In these challenging times, it’s easy for even the most essential and well-rehearsed routines—such as making regular backups of your data—to fall by the wayside. So, although this year’s World Backup Day on 31st March may not be making all the big headlines, it’s still a timely opportunity to revisit the ways that we as organizations and individuals keep our data protected and available, whatever life throws at us.
The list of reasons to backup data is almost never-ending. Ask almost anyone, and they'll say it's to protect against the effects of IT systems failures, human error or natural disasters. But there is also a growing raft of globally enforced data protection directives including GDPR, HIPAA, and PCI. These directives insist on a robust backup and recovery strategy to prevent the loss of sensitive data or its release into the public domain. Last, but by no means least, we believe that frequently backing up your data is the best way to mitigate against cyberattacks such as ransomware, DDoS, and other forms of malware.
With our minds understandably occupied by the spread of COVID-19, it's easy to put our worries about cyberattacks on the backburner and even think that they are trivial by comparison. But that would be foolish. Cybercriminals are actually playing on our fears over COVID-19 right now and want to seize their opportunity when our guards are down. There are at least two cases we’re aware of in which a downloadable app pretends to show users a map of global COVID-19 infections, but actually locks victims out of their phones, computers and IT systems until they agree to pay up.
This is just one example of the increasing number of global ransomware attacks, and it demonstrates that cybercriminals are getting more sophisticated, devious, and daring. That's why, far from being trivial, it’s even more important right now to regularly backup your data and test how quickly you can recover, should the worst happen. To give you some context, imagine if a ransomware attack were to happen now in a hospital or if a gang of cybercriminals took down a city’s IT infrastructure. These are significant problems at the best of times. However, with stretched resources and a global pandemic, it's more likely than ever that organizations will pay up or risk losing their data, and that the cybercriminals will win.
As we’ve already alluded to, making frequent backups is one of the best ways to protect your data from cyberattacks or other scenarios in which critical information could be lost or become inaccessible. The more often you backup your data, the more closely your backup will mirror your primary data. The result is you’ll lose much less information. It sounds obvious when you say it out loud, but you'd be surprised at how many companies still only backup their data once at the end of each day. But in a fast-moving world, where data powers business and empowers people, this is not good enough. To make things simple—especially for smaller IT teams that are looking after multiple remote locations—it's worth looking into a solution that can automatically backup your data at regular intervals. That way, you're free to focus on more strategic tasks.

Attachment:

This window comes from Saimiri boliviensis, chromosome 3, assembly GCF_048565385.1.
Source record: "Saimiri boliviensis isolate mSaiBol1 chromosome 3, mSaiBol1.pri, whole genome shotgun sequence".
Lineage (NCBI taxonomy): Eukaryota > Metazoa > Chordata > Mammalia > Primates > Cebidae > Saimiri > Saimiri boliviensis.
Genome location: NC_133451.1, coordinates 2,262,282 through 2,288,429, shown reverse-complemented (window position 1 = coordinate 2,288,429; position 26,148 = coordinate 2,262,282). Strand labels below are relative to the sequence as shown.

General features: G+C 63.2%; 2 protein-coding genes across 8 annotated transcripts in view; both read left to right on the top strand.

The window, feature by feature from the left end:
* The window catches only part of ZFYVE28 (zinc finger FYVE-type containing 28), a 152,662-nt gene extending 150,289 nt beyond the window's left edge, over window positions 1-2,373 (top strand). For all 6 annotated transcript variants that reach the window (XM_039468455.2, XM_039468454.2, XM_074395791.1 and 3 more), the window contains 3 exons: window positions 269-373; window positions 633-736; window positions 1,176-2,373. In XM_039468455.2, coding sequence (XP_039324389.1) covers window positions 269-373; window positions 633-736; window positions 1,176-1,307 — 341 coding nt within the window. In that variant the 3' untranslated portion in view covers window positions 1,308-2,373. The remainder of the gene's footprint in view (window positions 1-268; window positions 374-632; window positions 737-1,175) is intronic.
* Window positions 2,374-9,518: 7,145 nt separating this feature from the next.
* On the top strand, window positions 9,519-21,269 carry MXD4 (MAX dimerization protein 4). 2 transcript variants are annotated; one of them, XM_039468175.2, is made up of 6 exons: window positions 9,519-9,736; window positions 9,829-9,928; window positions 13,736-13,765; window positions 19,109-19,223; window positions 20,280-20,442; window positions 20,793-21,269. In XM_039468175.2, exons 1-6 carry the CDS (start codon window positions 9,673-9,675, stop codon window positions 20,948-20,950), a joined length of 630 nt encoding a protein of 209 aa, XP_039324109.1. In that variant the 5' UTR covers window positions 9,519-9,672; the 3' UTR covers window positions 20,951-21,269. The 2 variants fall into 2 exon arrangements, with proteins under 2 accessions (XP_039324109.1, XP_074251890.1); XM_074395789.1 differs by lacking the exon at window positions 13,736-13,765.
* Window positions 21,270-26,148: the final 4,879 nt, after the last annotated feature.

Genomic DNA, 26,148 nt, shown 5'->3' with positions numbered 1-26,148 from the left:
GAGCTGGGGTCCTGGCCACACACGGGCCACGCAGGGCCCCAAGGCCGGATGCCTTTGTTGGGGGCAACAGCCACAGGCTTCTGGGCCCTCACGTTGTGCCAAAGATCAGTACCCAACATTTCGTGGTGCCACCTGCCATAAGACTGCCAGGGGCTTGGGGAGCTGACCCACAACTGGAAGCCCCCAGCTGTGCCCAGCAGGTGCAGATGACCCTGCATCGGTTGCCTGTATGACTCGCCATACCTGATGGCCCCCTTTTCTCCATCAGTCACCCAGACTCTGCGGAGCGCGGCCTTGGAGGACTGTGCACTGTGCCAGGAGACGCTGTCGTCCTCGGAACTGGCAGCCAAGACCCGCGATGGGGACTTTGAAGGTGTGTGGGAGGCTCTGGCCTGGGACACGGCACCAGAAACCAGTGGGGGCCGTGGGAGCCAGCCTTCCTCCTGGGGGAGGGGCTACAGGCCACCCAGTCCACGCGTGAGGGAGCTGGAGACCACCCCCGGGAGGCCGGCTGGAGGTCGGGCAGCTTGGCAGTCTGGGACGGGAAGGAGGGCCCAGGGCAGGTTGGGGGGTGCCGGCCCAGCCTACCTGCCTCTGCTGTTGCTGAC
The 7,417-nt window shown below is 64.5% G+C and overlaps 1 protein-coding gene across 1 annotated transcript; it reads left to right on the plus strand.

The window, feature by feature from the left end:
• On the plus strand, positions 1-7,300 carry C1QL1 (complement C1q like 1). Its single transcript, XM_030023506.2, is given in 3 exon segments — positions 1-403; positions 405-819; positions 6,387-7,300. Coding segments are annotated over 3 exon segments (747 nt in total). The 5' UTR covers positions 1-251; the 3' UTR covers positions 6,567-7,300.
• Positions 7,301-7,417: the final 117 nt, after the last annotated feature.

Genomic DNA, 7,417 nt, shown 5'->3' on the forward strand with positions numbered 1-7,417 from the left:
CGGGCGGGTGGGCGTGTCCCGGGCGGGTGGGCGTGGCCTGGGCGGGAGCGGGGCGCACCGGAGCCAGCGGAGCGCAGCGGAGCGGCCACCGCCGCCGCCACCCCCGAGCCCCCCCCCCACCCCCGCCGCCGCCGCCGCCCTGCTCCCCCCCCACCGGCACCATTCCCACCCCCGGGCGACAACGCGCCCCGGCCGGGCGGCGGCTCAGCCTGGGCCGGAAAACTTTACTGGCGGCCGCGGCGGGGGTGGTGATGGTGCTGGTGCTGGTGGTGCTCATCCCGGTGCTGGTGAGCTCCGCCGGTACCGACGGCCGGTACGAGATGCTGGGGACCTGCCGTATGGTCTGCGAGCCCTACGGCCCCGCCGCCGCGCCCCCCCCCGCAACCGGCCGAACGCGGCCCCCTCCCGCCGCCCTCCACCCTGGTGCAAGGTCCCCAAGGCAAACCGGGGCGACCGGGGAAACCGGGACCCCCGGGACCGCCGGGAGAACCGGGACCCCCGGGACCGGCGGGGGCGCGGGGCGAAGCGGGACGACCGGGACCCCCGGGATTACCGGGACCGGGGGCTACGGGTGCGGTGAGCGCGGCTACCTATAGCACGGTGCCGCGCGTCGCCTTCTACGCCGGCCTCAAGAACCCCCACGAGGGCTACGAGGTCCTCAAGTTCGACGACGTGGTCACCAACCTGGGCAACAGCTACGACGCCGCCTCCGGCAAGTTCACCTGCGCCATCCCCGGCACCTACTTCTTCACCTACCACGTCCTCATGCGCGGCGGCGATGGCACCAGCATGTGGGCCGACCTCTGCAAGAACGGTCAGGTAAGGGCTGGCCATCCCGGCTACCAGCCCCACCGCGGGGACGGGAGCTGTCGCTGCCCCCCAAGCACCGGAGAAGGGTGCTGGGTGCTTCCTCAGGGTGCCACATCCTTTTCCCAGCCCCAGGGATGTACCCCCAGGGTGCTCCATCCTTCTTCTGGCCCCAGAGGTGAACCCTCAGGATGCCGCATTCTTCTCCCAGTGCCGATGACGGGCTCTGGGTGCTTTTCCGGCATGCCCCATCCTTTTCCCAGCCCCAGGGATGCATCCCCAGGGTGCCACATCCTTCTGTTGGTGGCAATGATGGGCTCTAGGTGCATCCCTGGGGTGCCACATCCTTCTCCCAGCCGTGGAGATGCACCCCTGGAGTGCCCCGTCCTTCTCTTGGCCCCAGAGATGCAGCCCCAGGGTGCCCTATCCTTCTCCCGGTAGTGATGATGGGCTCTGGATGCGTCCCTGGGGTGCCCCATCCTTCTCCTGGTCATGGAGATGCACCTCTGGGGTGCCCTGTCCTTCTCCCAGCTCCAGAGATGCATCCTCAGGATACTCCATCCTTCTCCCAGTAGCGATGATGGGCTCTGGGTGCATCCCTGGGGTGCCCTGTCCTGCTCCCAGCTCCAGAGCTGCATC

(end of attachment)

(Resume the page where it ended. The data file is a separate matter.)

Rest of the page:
Use World Backup Day as an opportunity to take a fresh look at how you physically backup your data too, and ask yourself some searching questions. Are you still using tape, for example? Do you use a mirrored server in the same office? As well as making a local backup, do you make additional copies to a remote location and the cloud?
This last point is particularly important because if you can recover your data from local and remote copies, you’ll be prepared for many more eventualities. Creating localized backups across an organization’s distributed locations—ideally with a hyperconverged edge computing solution in each place—will help when recovery speed is of the absolute essence. Remote backup and recovery options come to the fore in the event of a fire, flood, or natural disaster and allow data to be accessed and recovered from another location within the company.
Although we've been talking about backing up your data, World Backup Day is also an excellent time to check how quickly you can recover from data loss or data lockout. But don’t make it an annual test. Set a calendar reminder to prompt a monthly review to test recovery speeds against new threats or following the introduction of new hardware or software across your IT infrastructure.
Minimal data loss and a quick recovery time remove practically all the leverage that cybercriminals have over you and your organization. If you can flick a switch and reboot your systems to a point before a malware attack, then cybercriminals can’t hold you hostage. Moreover, if your company experiences a natural disaster or the IT system goes down because of human error, regular backups and fast recovery capabilities will limit the financial and reputational costs that your company might otherwise face.
So do yourself a favor, put World Backup Day in your calendar this—and every—31st March, and keep your data safe and accessible at all times.